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Barbour science teacher earns national award

Upshur County teacher receives accolade in math

July 18, 2012
By Melissa Toothman - Staff Writer , The Inter-Mountain

A Barbour County school teacher who received the 2011 Presidential Award for Excellence in Mathematics and Science Teaching was recognized this week by the Barbour County Board of Education.

The Presidential Award for Excellence in Mathematics and Science Teaching has been an annual award for about 29 years. Angela McDaniel, science teacher of Kasson Middle School in Moatsville, is a 2011 recipient of the award in the field of science.

During a regular board meeting this week, McDaniel was recognized by Barbour County Schools for her achievement.

Article Photos

McDaniel

"I have four children of my own, so education is really important to me. Science education is super important to me," McDaniel said.

Each year, out of about 3.5 million teachers in the United States, 100 are recognized with the honor. Half are recognized for achievements in the field of science and the other half in the field of mathematics. There is one winner in each field per state.

McDaniel has been a teacher for 18 years, and has taught fifth-through eighth-grade science at Kasson Elementary/Middle school for the past two years.

The nomination for the award comes from either a student, parent, colleague or administrator. McDaniel was nominated by three parents and two students. She believes that one of the nominations came from her own daughter, Corrine McDaniel, who was part of her class.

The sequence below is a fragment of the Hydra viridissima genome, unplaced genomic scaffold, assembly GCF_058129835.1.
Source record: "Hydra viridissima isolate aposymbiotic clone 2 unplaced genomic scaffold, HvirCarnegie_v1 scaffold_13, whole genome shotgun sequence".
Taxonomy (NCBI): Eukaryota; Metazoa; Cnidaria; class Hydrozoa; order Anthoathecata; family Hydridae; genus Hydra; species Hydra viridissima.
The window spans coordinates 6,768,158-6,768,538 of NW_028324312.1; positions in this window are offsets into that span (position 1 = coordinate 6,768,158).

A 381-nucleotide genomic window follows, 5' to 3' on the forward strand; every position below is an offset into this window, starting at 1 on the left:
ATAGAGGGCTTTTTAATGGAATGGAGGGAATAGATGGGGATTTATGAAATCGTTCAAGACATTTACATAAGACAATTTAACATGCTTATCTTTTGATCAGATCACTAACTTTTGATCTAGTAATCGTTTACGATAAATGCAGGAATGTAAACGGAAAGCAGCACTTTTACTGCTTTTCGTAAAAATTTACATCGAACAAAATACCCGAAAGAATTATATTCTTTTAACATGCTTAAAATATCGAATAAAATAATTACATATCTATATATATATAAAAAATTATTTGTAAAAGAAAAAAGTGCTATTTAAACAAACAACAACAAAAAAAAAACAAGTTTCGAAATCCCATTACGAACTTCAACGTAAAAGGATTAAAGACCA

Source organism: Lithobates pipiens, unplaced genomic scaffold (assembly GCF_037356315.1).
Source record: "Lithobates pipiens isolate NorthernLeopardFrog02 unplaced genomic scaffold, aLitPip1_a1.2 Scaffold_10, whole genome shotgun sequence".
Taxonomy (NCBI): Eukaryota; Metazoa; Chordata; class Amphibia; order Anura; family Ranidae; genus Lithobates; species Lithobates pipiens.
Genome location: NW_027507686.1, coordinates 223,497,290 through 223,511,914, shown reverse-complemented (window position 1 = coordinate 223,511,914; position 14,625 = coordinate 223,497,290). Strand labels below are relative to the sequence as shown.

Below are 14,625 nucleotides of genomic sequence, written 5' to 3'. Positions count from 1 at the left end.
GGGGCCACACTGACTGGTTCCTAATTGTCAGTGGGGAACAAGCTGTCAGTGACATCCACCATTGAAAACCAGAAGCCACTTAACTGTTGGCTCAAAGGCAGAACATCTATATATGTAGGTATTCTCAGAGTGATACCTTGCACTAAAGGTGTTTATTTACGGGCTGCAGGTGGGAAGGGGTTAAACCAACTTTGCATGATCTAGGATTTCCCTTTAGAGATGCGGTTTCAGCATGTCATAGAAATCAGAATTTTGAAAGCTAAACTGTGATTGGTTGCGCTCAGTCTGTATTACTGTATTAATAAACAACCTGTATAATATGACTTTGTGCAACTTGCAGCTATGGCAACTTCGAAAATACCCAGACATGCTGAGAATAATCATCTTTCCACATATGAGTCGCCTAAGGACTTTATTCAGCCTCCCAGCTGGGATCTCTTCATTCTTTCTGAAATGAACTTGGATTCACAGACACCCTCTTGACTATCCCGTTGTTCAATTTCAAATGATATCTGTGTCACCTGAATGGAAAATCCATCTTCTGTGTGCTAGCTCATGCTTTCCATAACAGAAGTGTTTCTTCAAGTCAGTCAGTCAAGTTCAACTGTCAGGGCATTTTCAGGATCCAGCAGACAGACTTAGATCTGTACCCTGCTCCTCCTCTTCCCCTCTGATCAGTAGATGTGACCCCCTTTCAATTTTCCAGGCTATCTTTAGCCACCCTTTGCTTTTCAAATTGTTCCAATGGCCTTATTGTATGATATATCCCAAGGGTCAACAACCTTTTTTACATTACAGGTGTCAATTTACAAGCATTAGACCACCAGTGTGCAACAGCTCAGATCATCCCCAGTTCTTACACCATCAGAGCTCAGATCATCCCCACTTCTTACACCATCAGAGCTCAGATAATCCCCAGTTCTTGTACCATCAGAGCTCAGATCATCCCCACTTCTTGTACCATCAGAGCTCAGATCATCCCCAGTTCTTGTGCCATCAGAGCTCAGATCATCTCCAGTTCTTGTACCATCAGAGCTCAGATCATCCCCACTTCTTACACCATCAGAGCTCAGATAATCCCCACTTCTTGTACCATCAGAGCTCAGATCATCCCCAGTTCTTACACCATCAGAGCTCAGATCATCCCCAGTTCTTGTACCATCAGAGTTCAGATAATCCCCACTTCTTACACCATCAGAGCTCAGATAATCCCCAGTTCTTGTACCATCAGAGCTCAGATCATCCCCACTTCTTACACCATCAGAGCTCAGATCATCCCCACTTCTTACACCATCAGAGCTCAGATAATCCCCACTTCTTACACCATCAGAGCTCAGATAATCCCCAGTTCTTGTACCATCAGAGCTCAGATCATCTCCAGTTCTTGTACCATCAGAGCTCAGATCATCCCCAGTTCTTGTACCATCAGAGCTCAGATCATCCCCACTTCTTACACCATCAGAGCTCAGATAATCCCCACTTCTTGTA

McDaniel said the application process for the award is rigorous, but well worth it. She said any science or math teacher could do it. When nominated, the teachers' names go to a state committee. The nominated teachers who apply must develop a lesson plan that must be filmed. Those submitted lessons are narrowed down to three from each state.

The three selected in each state go to the National Committee at the National Science Foundation, which helps The White House choose each state's winner.

Sometimes no winner is chosen, and McDaniel said some states did not have a winner this time. According to the award's website, 97 winners were selected for the award.

"These awards are the highest honors conferred by the United States government," U.S. Sen. Jay Rockefeller, D-W.Va., said in a status update on Facebook congratulating McDaniel and Niel Reger, a mathematics teacher of Buckhannon-Upshur High School, in Buckhannon, for receiving the awards.

The two West Virginia teachers were presented with the awards at a ceremony June 28 in Washington, D.C., at the Ronald Reagan Building and International Trade Center.

McDaniel earned her Bachelor of Arts degree in education from Alderson-Broaddus College. She is National Board Certified in early adolescent education and she is a certified science teacher in secondary education.

McDaniel has presented science sessions at both local and state levels, including science lessons modified for students with special needs. She has won the Scadden award for her involvement with special needs students in the field of science.

Recipients of the award are given $10,000 and a trip for two to Washington, D.C.

"It was really an honor to go and be told by doctors and the secretary of education that you're the best of the best, because I don't often think of myself that way," McDaniel said, adding, "I teach because I love to teach not because I expect a bunch of accolades or a bunch of money."

She said she will use part of her award money to purchase a generator.

McDaniel said she got to meet many people in Washington, D.C., including Vice President Joe Biden and his wife, among many others.

"In Washington, it was really, really neat, although we didn't get to meet President Obama," McDaniel said.

One of the films highlighted in Washington was of her submitted lesson.

"It's odd sitting there with 100 people watching you teach your class," McDaniel said.

 
 

 

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